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The "flipback", a new kind of book
March 21, 2011 9:08 PM   Subscribe

A new kind of book has been created in Holland, where its sold over 1m copies since it came out in 2009. Now finding its way to England, called the "flipback", the pages are super thin Bible paper with a special lay-flat spine and small format, making it suitable for reading with one hand, thumb page-flips, and shirt pocket storage.
posted by stbalbach (63 comments total) 24 users marked this as a favorite

 
This is the only link I could find about it, maybe Dutch readers have more information.

Re: the article's 'compete with Kindle' hook, is obviously incorrect, but this is yet one more way to read books which are fragmenting into many formats and niches.
posted by stbalbach at 9:11 PM on March 21, 2011


It does look really really good for crowded subways, where you only have one hand free.
posted by hermitosis at 9:12 PM on March 21, 2011


Re: the article's 'compete with Kindle' hook, is obviously incorrect

Hmm. I think in-context it's hyperbole, but I think it might be 'right by accident' - lay-flatness and ease of one-handed reading are two of the biggest advantages my Kindle has over a paperback.
posted by Tomorrowful at 9:13 PM on March 21, 2011 [1 favorite]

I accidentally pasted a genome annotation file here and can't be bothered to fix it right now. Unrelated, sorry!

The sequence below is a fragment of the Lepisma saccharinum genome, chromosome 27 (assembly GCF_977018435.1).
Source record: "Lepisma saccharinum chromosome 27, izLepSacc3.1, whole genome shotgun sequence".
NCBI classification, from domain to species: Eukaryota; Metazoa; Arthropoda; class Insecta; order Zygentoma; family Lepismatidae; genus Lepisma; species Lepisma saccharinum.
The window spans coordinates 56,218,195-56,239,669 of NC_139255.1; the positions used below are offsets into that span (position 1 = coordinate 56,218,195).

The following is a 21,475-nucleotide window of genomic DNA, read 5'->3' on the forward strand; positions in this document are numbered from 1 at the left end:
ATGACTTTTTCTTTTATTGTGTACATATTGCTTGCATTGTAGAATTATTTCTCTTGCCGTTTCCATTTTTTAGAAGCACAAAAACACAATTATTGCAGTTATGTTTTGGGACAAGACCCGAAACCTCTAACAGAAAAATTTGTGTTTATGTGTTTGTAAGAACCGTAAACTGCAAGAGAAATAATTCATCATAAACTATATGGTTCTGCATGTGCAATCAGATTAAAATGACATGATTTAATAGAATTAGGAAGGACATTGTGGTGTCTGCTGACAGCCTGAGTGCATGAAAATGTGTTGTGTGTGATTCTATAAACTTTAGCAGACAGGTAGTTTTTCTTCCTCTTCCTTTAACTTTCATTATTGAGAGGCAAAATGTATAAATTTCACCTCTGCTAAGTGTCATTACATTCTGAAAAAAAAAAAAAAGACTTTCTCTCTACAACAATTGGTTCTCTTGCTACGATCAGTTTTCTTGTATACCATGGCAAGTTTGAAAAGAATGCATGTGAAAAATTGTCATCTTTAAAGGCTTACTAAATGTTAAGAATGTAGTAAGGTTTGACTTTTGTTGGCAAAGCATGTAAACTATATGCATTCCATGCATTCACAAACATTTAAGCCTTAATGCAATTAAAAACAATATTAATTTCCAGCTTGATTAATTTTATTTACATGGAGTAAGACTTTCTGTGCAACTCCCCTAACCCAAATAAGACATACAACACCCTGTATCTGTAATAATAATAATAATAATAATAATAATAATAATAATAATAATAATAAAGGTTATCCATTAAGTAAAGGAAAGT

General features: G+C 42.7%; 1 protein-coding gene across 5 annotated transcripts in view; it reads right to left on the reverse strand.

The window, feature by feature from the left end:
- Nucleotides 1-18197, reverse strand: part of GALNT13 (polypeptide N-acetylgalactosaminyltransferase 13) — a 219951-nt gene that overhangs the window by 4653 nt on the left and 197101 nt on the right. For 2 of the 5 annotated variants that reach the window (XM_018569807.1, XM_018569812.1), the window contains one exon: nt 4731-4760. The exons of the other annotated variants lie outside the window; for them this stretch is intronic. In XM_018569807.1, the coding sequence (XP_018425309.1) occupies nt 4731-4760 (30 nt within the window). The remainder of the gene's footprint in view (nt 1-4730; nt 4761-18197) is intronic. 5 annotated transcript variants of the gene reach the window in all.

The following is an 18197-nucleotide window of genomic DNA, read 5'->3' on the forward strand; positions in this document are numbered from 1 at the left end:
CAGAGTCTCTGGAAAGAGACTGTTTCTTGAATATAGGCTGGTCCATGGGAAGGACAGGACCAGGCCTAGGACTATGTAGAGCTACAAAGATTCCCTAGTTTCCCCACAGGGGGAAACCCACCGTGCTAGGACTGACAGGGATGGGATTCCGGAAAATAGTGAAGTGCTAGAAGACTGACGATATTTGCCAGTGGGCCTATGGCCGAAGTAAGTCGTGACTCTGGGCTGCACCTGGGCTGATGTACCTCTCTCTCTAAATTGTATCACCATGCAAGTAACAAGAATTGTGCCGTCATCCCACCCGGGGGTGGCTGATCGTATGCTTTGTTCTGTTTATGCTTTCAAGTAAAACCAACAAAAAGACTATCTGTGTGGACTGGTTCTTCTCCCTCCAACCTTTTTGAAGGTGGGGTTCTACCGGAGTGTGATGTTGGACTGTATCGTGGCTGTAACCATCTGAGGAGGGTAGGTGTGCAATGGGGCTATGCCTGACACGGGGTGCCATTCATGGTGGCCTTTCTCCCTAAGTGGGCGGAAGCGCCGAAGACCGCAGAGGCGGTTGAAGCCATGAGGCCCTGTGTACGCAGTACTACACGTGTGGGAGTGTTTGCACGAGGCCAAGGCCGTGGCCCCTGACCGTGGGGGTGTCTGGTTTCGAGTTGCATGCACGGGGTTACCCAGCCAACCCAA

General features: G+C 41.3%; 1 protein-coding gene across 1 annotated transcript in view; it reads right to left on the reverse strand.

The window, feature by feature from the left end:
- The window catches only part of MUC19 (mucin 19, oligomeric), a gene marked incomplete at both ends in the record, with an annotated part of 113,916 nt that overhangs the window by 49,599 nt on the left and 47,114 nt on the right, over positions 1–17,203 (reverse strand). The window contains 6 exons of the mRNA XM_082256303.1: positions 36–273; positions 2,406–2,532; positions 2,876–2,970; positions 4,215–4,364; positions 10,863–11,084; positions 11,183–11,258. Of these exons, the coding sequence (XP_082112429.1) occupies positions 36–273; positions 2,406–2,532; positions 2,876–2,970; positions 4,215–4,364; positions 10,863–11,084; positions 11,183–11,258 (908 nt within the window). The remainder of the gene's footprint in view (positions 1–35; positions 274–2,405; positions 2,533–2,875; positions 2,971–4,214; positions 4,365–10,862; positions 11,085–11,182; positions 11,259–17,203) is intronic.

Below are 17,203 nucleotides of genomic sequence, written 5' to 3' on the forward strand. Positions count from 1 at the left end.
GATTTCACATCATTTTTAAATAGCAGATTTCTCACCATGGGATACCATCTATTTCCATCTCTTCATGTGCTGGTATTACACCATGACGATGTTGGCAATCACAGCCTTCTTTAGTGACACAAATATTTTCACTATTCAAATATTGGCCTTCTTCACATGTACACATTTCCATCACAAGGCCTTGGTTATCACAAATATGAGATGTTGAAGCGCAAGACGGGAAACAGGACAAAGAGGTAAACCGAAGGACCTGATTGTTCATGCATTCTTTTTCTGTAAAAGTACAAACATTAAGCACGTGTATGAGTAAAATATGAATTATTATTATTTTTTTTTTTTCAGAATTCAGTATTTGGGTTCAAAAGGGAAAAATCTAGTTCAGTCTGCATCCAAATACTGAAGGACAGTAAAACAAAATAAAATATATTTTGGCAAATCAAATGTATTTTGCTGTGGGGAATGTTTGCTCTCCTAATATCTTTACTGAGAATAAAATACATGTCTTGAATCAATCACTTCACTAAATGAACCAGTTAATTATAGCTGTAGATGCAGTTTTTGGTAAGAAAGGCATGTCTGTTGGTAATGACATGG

At $16.2851 USD a copy, maybe not so much.
posted by kipmanley at 9:15 PM on March 21, 2011 [2 favorites]


That does cost a bit much, ouch. Would be amazing for a cheaper price. Why would these cost more than a normal paperback?
posted by Threeway Handshake at 9:16 PM on March 21, 2011


I've gotta get one of these, I frickin love super-thin paper.
posted by facetious at 9:17 PM on March 21, 2011 [1 favorite]


I haven't been in the UK for a while, but isn't a tenner extortionate for a novel?
posted by pompomtom at 9:21 PM on March 21, 2011


Also: I'll be reading a 750 page hardback on the train home tonight. I, and my co-travellers, will survive. This looks like a solution in search of a problem.
posted by pompomtom at 9:22 PM on March 21, 2011 [3 favorites]


Page-turning with paperbacks will see you elbowing your neighbour in the pancreas in no time.